Urge the FDA to use clinical trials and NOT DEATHS as a measure of supplement safety.

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Urge the FDA to use clinical trials and NOT DEATHS as a measure of supplement safety

Every year, more than 20,000 people go to the emergency room because of nutritional supplements. Roughly 155 deaths were blamed on ephedra, a stimulant used in a variety of supplements, before it was finally banned by the FDA in 2003. An herbal supplement called kratom that is used as a pain remedy has been blamed for at least 44 deaths since 2011 but is still on the market. More than 3,000 supplements are recalled each year .

As a physician who has seen several patients suffer the side effects of supplements, I was shocked to learn that the dietary supplement industry is virtually unregulated with none of the safeguards in place for food, beverages, over-the-counter and prescription drugs.

·         Dietary supplement manufacturers do not need to register their products with the FDA, get FDA approval, or show evidence that their product is effective or even safe prior to offering it for sale.  As a result, dangerous supplements are removed from the market only after they have caused harm.

·         Manufacturers can put virtually any claim on a supplement, without any requirement to provide persuasive clinical evidence, as long as it’s accompanied by the warning: “These statements have not been evaluated by the Food and Drug Administration. This product is not intended to diagnose, treat, cure or prevent any disease.”

·         There is no standardization of active ingredients or mandatory purity guarantees.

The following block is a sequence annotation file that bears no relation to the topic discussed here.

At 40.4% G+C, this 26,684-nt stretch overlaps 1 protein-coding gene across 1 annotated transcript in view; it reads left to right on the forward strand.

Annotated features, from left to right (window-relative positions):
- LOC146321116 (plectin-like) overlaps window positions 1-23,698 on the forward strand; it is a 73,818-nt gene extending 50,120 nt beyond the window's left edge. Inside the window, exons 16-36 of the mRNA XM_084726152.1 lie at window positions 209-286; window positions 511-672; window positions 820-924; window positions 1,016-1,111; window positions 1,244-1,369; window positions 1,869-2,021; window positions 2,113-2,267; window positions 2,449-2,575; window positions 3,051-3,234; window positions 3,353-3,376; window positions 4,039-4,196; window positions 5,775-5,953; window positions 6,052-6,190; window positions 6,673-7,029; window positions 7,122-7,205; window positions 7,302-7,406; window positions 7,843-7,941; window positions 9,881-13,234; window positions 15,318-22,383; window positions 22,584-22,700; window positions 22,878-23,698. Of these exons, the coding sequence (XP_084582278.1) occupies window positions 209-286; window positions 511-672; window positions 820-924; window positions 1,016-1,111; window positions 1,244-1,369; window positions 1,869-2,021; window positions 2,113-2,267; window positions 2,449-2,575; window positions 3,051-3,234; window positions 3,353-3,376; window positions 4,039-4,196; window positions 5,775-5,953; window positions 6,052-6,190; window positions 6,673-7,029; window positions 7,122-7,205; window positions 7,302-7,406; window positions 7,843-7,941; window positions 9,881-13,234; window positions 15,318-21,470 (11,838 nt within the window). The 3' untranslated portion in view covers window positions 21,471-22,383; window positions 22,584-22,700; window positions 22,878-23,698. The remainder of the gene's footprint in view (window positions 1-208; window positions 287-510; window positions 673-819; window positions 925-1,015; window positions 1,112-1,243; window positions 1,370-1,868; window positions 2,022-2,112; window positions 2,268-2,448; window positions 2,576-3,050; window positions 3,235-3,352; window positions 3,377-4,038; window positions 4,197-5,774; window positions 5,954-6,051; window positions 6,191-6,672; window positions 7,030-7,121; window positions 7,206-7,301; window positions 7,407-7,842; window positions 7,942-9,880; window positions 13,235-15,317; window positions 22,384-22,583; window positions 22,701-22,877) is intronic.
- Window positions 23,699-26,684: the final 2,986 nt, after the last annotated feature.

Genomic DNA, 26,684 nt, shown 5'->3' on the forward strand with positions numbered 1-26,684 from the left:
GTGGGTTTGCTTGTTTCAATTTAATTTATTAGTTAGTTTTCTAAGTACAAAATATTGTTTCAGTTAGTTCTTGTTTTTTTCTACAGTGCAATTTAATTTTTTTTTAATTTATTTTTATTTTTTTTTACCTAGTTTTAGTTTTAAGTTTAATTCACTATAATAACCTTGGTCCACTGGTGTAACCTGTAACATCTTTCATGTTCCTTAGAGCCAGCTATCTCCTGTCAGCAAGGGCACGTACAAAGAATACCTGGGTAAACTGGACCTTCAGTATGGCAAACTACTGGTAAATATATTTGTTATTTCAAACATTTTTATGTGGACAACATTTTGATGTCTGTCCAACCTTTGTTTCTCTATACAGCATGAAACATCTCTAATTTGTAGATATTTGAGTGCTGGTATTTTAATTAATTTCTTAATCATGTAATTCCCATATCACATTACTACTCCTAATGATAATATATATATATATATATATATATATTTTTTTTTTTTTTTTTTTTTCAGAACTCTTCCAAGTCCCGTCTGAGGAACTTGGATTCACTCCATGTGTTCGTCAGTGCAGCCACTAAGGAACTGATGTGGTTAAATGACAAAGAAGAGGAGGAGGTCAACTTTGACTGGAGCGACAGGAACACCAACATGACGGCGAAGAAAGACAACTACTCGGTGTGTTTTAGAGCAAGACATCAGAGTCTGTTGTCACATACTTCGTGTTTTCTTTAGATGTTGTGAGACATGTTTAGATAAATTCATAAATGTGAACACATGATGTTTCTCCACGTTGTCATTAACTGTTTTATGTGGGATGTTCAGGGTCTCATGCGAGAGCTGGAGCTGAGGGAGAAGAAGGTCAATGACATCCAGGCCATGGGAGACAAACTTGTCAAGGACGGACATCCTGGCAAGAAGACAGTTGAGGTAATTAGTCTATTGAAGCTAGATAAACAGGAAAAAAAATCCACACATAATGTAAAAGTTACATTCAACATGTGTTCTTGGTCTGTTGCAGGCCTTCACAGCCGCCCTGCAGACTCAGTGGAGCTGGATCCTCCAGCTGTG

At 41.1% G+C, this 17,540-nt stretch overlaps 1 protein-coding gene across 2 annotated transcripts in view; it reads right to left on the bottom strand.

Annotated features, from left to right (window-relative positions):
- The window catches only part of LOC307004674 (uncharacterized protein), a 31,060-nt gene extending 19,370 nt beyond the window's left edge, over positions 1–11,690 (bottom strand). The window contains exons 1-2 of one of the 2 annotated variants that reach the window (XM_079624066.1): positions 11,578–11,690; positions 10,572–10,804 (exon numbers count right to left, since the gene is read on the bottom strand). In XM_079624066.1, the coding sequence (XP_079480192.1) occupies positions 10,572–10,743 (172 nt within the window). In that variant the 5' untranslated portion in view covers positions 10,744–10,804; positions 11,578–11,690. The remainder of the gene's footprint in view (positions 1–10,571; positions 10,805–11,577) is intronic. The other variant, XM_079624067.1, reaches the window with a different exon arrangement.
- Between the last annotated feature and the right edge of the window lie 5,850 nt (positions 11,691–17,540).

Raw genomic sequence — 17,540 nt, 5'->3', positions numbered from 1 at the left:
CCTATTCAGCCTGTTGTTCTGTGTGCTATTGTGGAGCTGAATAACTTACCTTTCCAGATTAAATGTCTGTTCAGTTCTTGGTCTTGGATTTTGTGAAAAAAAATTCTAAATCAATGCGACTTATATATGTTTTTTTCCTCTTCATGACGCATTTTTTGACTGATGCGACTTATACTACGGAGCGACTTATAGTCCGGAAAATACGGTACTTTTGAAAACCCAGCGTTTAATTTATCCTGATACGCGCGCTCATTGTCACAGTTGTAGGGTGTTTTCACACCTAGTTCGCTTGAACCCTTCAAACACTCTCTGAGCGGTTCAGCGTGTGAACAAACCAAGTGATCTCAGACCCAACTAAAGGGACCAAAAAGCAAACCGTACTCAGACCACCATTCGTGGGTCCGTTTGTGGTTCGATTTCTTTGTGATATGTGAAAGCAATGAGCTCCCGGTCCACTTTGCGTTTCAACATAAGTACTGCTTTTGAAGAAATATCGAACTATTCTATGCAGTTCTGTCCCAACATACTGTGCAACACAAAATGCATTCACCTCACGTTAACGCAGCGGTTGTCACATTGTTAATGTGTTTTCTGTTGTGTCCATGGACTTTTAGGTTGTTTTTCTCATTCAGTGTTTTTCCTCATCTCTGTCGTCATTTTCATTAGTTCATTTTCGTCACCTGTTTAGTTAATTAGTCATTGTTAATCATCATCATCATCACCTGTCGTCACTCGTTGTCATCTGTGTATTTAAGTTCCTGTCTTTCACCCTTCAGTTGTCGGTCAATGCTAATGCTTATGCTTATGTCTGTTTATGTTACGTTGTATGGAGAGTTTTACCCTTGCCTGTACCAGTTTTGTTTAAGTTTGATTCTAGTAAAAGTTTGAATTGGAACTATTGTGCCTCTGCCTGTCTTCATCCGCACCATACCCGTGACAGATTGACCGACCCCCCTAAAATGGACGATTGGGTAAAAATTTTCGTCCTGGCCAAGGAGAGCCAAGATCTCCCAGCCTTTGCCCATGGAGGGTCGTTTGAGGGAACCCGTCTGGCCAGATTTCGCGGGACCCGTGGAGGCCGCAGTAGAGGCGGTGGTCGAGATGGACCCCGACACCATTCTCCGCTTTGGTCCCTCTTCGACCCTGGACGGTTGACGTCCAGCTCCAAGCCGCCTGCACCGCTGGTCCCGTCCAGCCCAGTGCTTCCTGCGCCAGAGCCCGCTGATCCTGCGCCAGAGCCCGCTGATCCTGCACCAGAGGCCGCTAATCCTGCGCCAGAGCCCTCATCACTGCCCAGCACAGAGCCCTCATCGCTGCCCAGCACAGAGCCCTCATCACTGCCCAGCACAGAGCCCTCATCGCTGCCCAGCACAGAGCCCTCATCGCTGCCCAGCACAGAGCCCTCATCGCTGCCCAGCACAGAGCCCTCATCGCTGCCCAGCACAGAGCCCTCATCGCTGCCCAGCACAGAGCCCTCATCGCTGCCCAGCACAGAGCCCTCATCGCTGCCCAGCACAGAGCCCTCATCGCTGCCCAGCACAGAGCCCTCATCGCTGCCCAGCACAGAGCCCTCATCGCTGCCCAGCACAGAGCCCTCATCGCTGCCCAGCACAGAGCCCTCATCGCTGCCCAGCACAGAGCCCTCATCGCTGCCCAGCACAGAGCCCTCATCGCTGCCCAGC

·         The FDA did gain the power to inspect supplement manufacturing in 2008, finding problems like poorly measured ingredients, dirty manufacturing equipment, pesticides in herbal products, and contamination with illegal prescription medicines in 70% of supplement manufacturing facilities over five years, but the agency still has no power to prevent the release of unsafe or ineffective products to the market.

·         Fraud is common, even with the most recognized brands.  In 2013, New York Attorney General Eric T. Schneiderman found that only 1 in 5 products tested at Walgreens, Walmart, Target, and GNC contained DNA from the plants advertised on the label. 

These issues are a direct result of the Dietary Supplements Health and Education Act of 1994, a law that supplement manufacturers helped write and pass.  Reversing years of policy under which supplement manufacturers had to demonstrate the safety of their products before the FDA approved the products for sale, the law allows supplements to go directly to market and carry unfounded health claims. If a given product later proves to be harming consumers, the burden is on the FDA to prove that the product is unsafe and then take the producer to court.

I’m Dr. Sreek Cherukuri, and I am calling on you to urge the FDA to take steps to protect all American consumers from an industry shown to be selling products they know are at best, ineffective, and at worst, truly harmful. I propose common-sense basic regulation to safeguard the consumer and prevent fraud:

·         All supplement manufacturers must register with the FDA.

·         Every manufacturer must provide the FDA with a copy of their label as well as a list of ingredients.

·         Manufacturers must show their products are safe for human consumption.